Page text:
Lidar can be used in surprising ways

Lidar can be used in surprising ways

Lidar, a way of using laser light to measure the distance of objects, has come a long way since it was first used on airplanes in the 1960s. Today it’s on drones, robots, self-driving cars, and more. Since 2016, Leica Geosystems has been considering ways to use the technology across a range of industries, from forensics to building design to film. (Leica Geosystems was acquired by Swiss industrial company Hexagon in 2005 and is separate from Leica Microsystems and Leica Camera).

To do this, Leica Geosystems has condensed the often clunky, 3D-scanning lidar technology into a container the size of a soft drink can. A line of products called BLK was developed specifically for the task of “reality capture” and is used in a number of ongoing projects, including mapping ancient water systems hidden beneath Naples and used to cool the city naturally, exploring Egyptian tombs, and modelling of the mysterious contours of Scotland’s underground passageways, as Wired UK recently reported.

The star of these research activities is the BLK 360, which pans like a 360-degree camera on a tripod to record its surroundings. Instead of taking photos, everything is measured with lasers. The device can be positioned and moved to create multiple scans that can be compiled at the end to create a 3D model of an environment. “Same kind of [lidar] Sensor that is in the self-driving car is used in the BLK 360,” says Andy Fontana, reality capture specialist at Leica Geosystems. “But instead of having a narrow field of view, it has a wide field of view. So it goes in all directions.”

[Related: Stanford researchers want to give digital cameras better depth perception]

In addition to the 360, Leica Geosystems also offers a Flying Sky Scanner, a scanner for robots, and a scanner that can be carried and used on the go. The Rhode Island School of Design-led team studying Naples’ waterways uses both the 360 ​​and To-Go devices to scan as much of the city as possible. Finding out the particular designs of ancient cities that were used to create water pipes as natural cooling infrastructure can provide insights into how modern cities around the world might mitigate the urban heat island effect.

From film to forensics: This is how lidar laser systems help us to visualize the world
Leica Geosystems

Once all scans come from the devices, they exist as 3D point clouds – clusters of data points in space. This format is commonly used in engineering and can also be used to create visualizations, as in the Scottish Basement project. “You can see it’s pixelated. All those little pixels are measurements, individual measurements. So this is a kind of point cloud,” explains Fontana. “What you can do with it is transform it and actually turn it into a 3D surface. Here you can use this in many other applications.”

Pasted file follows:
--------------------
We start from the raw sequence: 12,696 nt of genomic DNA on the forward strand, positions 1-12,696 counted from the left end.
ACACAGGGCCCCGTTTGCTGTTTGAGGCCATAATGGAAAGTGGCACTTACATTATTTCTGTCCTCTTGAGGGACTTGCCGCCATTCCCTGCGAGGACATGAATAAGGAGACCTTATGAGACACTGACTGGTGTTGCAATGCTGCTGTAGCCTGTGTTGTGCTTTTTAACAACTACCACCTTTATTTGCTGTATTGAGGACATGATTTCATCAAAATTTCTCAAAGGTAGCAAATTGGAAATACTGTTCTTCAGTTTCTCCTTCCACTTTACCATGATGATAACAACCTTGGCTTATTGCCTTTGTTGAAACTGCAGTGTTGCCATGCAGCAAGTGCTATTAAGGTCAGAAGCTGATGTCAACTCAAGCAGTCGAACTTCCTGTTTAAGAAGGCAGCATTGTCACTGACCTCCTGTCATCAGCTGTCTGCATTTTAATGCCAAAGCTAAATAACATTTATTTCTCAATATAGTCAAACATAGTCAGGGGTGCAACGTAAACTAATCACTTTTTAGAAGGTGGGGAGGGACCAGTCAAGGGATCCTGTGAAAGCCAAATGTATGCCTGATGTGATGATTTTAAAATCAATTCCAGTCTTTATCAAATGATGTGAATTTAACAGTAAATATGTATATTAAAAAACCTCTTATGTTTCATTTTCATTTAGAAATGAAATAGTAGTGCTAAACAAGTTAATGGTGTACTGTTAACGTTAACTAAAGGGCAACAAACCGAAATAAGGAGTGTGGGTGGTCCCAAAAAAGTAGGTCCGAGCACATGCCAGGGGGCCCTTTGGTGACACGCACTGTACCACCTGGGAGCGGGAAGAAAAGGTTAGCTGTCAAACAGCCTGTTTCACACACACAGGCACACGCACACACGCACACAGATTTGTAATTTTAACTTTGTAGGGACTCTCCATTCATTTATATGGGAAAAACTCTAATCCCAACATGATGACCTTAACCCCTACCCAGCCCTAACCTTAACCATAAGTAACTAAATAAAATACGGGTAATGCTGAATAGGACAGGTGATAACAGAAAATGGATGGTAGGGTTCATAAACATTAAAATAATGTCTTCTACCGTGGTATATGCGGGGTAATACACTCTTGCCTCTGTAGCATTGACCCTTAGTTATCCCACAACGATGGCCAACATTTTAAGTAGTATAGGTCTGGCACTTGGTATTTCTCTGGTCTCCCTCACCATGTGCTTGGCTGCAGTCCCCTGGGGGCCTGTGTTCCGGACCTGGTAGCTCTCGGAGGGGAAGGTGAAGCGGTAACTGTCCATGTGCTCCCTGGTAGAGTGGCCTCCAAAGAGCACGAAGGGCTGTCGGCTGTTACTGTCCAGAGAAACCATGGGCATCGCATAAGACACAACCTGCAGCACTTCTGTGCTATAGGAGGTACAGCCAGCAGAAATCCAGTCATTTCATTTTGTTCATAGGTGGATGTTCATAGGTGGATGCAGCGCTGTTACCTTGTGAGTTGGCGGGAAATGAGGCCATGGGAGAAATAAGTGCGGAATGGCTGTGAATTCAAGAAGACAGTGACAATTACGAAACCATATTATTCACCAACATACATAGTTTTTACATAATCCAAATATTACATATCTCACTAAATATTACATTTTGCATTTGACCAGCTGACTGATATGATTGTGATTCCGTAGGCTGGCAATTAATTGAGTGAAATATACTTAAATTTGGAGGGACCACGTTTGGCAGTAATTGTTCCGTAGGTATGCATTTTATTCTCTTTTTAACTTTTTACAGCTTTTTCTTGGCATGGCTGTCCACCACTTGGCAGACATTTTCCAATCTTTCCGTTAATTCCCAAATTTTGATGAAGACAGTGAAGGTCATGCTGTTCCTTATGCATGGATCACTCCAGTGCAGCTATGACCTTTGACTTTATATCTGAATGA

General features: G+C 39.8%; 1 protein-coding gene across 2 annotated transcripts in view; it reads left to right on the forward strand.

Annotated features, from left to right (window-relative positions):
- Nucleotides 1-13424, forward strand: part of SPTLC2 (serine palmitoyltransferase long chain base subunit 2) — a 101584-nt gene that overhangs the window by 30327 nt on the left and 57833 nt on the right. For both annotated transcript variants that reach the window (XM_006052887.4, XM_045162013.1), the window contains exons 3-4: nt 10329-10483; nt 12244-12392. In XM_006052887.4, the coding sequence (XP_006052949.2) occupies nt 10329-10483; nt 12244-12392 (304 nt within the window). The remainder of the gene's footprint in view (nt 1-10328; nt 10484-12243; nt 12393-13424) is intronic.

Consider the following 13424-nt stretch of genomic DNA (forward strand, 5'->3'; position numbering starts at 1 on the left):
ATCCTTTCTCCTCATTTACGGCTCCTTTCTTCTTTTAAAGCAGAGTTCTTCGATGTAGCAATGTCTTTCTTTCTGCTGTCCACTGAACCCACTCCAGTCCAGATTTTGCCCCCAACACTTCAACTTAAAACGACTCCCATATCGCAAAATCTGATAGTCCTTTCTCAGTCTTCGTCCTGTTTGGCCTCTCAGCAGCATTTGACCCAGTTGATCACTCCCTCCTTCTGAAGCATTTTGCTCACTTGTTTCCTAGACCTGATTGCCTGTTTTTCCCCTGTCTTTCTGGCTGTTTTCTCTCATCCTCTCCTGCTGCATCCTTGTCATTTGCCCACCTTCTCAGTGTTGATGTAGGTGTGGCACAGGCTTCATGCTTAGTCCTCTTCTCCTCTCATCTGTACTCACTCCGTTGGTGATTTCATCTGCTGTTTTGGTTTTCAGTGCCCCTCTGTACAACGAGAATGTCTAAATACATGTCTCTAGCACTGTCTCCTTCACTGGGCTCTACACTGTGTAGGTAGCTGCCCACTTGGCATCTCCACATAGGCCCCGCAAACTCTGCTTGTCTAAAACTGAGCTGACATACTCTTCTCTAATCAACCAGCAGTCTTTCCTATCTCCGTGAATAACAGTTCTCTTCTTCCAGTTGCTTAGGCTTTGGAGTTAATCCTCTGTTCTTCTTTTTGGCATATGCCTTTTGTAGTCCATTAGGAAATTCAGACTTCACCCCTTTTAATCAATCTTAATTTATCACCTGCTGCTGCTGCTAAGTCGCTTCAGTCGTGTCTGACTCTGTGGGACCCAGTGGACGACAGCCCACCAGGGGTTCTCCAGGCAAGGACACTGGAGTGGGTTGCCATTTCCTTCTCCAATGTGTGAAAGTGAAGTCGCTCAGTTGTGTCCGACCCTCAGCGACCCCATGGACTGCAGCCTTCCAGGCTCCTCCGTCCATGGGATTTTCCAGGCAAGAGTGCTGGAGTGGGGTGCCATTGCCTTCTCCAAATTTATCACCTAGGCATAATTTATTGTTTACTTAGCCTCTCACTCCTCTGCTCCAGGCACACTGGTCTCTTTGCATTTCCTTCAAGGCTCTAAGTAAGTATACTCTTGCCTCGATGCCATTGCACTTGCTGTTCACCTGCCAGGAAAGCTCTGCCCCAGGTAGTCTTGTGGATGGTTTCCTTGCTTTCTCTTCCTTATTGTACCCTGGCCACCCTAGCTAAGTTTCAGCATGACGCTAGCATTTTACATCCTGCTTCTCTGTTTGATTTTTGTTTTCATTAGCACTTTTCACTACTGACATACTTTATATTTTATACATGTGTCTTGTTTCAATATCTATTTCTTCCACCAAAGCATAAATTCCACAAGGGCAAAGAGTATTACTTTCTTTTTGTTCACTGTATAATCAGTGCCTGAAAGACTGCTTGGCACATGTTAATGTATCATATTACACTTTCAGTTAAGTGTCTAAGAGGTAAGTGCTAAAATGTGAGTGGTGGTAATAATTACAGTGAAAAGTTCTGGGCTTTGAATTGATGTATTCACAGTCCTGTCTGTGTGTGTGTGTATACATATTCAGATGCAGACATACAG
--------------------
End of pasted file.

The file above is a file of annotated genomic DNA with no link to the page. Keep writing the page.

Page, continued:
[Related: A decked out laser truck is helping scientists understand urban heat islands]

Lidar has become an increasingly popular tool in archeology because it can obtain more accurate dimensions of a room than images alone, with scans taking less than a minute – and can be controlled remotely from a smartphone. But Leica Geosystems has found a number of useful applications for this type of 3D data.

One of the industries interested in this technology is film. Imagine this scenario: A large studio is building a complete movie set for an expensive action movie. Special structures and platforms are required for a specific scene. After the scene is shot, the set is demolished to make room for the construction of another set. If the editing process decides that the footage captured is actually not good enough, the crew would have to rebuild the entire structure and bring people back – a costly process.

However, another option now is for the film crew to scan each set they build. And if you do miss something or need to add something at short notice, you can edit the scene virtually on the computer with the 3D scan. “You can fix things in CGI a lot easier than having to rebuild them [the physical set]’ Fontana says. “And if it’s too big to do on the computer, they can recreate it very accurately because they have the 3D data.”

[Related: These laser scans show how fires have changed Yosemite’s forests]

Besides film, forensics is an important part of Leica Geosystems’ business. Instead of just photographing a crime scene, they’re now scanning a crime scene, and for a variety of reasons. “Let’s say it’s a [car] accident scene. If they do a few scans, you can capture the entire scene in 3D in 2 minutes. And then you can pull the cars out of circulation,” says Fontana. “This 3D data can be used in court. Skid marks can even be seen in the scan. They can see that this person braked and there were these skid marks and they can calculate the weight of the car versus the length of the skid mark to see how fast they were going.”

In more graphic situations, like a murder or a shootout, this 3D data can be used to “create cones that show statistical confidence in where that bullet came from based on how it hit the wall,” he says.

Hopefully, as lidar continues to expand in proven applications, the growing variety of use cases will inspire innovators to think of new approaches to this legacy technology.

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